NEWS
February 25, 2000 | From Associated Press
Half a year after six nations signed a cease-fire in the Congolese conflict, the U.N. Security Council on Thursday authorized a 5,500-member observer force to monitor its implementation and lay the groundwork for possible deployment of a peacekeeping force. The former combatants already are pressing for the United Nations to send peacekeepers, but the Security Council first wants the opposing sides to honor the cease-fire. The 15-member council unanimously agreed to the U.S.
NEWS
April 10, 1998 | From Associated Press
Secretary-General Kofi Annan suspended a human rights team's investigation of alleged massacres in Congo on Thursday after authorities there seized a team member and his U.N. documents. Annan didn't withdraw the team outright, but was halting its work "in view of the serious nature of the circumstances" until a final decision was made, U.N. spokesman Juan Carlos Brandt said. The 20 members of the U.N.
NEWS
October 26, 1997 | From Times Wire Reports
President Laurent Kabila and America's U.N. ambassador announced an agreement that clears the way for a U.N. investigation into alleged massacres by Kabila's army. U.N. Ambassador Bill Richardson said he hoped the probe can begin early next month, ending an impasse that threatened to strain relations between the world body and Kabila's government.
NEWS
October 24, 1997 | From Times Wire Reports
U.S. Ambassador Bill Richardson said he was leaving for Central and East Africa with slim hopes of persuading President Laurent Kabila's Congo to allow a stalled U.N. human rights mission to investigate alleged massacres of Rwandan refugees. Richardson plans to begin his five-day trip in Kinshasa, the Congolese capital, then go to Angola, Rwanda, Kenya, Eritrea and Ethiopia, where he is to talk to leaders of the Organization of African Unity. U.N.
NEWS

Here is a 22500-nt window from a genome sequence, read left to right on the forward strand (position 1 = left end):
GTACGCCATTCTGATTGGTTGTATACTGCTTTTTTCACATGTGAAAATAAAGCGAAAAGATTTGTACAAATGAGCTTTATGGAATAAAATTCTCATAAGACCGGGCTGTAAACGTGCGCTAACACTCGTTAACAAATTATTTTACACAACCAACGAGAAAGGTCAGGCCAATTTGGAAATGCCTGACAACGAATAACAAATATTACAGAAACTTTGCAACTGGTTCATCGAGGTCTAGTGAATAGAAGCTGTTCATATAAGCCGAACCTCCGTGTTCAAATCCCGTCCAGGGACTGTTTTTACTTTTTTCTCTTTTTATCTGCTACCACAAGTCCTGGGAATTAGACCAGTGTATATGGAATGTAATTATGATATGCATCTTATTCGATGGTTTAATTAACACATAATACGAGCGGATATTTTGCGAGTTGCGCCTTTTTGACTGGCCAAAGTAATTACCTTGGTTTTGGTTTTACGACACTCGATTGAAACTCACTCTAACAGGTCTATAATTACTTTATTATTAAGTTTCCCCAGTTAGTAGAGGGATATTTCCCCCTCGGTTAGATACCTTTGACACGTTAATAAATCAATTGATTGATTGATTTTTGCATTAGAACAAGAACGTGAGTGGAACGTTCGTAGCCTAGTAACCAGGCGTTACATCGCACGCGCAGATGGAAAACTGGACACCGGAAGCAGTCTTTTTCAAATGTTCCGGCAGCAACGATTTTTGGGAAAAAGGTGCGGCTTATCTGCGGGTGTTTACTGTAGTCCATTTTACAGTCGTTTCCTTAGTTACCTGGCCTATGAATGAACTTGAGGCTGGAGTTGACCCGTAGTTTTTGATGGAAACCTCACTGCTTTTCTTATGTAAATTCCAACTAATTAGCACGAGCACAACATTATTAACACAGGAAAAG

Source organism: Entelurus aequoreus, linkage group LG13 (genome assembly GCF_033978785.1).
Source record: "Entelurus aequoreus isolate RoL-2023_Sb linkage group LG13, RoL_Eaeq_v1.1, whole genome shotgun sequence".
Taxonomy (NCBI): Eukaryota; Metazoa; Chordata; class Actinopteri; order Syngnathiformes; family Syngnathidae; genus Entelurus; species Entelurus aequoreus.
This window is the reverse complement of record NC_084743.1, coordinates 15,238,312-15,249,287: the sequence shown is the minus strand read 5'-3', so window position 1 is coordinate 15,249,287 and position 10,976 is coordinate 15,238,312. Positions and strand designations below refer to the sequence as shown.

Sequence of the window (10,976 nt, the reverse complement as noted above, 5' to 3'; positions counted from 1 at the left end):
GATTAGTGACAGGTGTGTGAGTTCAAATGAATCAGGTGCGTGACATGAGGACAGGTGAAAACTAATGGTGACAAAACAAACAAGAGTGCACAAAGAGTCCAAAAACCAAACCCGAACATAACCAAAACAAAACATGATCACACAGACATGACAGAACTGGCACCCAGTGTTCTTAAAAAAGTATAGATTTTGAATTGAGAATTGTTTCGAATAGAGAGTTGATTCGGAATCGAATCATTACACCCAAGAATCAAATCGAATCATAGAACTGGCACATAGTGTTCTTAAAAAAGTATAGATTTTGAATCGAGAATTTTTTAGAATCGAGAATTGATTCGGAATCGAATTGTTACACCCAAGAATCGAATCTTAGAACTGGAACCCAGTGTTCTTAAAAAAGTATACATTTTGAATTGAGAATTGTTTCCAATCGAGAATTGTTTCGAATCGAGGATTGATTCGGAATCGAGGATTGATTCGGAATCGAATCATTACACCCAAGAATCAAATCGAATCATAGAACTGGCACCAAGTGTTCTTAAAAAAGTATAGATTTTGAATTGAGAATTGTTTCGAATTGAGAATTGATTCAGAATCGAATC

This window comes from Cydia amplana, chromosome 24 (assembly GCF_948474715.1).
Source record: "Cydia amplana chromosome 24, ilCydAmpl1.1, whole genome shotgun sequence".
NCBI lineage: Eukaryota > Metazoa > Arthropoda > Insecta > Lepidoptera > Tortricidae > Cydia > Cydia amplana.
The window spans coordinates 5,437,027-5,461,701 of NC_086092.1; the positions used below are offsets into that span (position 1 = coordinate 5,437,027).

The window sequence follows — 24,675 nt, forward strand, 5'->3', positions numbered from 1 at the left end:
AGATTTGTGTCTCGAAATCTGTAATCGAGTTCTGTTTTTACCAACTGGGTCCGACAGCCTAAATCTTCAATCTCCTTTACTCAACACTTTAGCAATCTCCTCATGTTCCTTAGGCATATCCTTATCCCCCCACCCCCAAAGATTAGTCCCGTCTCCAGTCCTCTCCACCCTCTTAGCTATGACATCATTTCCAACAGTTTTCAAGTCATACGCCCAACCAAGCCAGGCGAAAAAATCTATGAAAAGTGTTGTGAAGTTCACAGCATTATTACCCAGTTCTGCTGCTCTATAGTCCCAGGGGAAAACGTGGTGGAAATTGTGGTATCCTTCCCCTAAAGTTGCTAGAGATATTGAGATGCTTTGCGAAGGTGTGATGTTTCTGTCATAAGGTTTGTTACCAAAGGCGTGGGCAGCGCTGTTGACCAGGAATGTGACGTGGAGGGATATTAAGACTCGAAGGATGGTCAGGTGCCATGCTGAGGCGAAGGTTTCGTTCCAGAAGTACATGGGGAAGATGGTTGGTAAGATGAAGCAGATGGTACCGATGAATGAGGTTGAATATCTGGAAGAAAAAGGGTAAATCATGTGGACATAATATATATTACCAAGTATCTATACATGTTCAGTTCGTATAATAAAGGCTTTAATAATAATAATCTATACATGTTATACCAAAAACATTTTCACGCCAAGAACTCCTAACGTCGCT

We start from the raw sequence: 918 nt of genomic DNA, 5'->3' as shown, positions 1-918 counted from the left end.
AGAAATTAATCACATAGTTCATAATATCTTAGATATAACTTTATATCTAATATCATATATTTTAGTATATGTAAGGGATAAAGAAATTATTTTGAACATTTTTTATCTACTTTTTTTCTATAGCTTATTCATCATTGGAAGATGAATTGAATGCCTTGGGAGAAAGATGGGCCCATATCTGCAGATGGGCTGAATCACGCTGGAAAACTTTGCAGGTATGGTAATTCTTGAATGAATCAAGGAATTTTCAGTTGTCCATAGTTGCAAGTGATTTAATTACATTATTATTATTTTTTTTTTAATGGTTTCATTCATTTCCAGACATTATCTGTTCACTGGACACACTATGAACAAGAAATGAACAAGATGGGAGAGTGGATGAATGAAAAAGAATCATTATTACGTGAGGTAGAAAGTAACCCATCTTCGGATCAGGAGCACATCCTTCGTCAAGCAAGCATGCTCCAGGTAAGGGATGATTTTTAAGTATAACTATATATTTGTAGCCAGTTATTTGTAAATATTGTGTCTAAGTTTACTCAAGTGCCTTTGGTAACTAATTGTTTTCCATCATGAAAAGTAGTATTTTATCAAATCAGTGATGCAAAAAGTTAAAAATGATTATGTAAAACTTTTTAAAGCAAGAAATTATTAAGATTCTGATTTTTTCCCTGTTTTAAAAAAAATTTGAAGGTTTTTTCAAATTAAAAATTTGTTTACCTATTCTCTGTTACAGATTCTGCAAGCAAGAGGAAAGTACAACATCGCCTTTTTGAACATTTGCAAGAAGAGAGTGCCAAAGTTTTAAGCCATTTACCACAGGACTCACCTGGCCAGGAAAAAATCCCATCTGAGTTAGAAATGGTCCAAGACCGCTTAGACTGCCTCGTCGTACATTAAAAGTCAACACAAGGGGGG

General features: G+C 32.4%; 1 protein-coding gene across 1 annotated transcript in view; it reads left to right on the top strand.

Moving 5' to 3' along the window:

October 2, 1997 | Reuters
The three leaders of a U.N. massacre probe in the Democratic Republic of Congo will leave the Central African country for consultations, one of the three said Wednesday. Reed Brody, one of two deputy heads of the team, said the purpose of his and his colleagues' departure is to enable the government of President Laurent Kabila to clarify its position and let the team start work. Kabila denied asking for the immediate withdrawal of the team. The U.N.
NEWS
October 1, 1997 | From Times Staff and Wire Reports
Congolese President Laurent Kabila told reporters here Tuesday that a United Nations team investigating alleged massacres in the former Zaire should leave the country. "We request [U.N. Secretary-General] Kofi Annan to ask them to leave," Kabila said at Lusaka airport as he boarded a plane for home. U.N. officials in New York said they learned of Kabila's comments from a news report and were seeking confirmation. However, Mary Robinson, the newly named U.N.
NEWS
February 3, 2001 | EVELYN LEOPOLD, REUTERS
Congo's President Joseph Kabila told the United Nations on Friday he was willing to begin a dialogue with his military and political enemies and urged them to reciprocate "without reservations." "We want to bring together all the Congolese while at the same time respecting differences among them," Kabila said, referring to military and civilian opponents. Addressing the U.N.
NEWS
May 5, 2000 | ANN M. SIMMONS, TIMES STAFF WRITER
As U.N. Security Council envoys arrived in Africa on Thursday to assess prospects for deploying peacekeepers in the Democratic Republic of Congo, analysts expressed doubt about the success of such a force in the wake of an attack this week against U.N. troops elsewhere on the continent.
NEWS
August 9, 1997 | From Times Staff and Wire Reports
Three investigators will probe allegations that troops under the command of Congo President Laurent Kabila massacred thousands of unarmed refugees earlier this year, U.N. Secretary-General Kofi Annan announced. Annan selected Reed Brody, a veteran American lawyer and activist; Atsu-Koffi Amega, president of the Supreme Court of Togo; and Andrew R. Chigovera, deputy attorney general of Zimbabwe.
NEWS
July 8, 1997 | CRAIG TURNER, TIMES STAFF WRITER
Secretary-General Kofi Annan announced Monday that he will replace the United Nations' top human rights investigator in Congo in an effort to push forward a much-delayed investigation into reported massacres of refugees by soldiers allied with Congolese President Laurent Kabila. Kabila agreed June 7 to cooperate with the investigation following a meeting in Lubumbashi, Congo, with top U.S. officials, including U.N.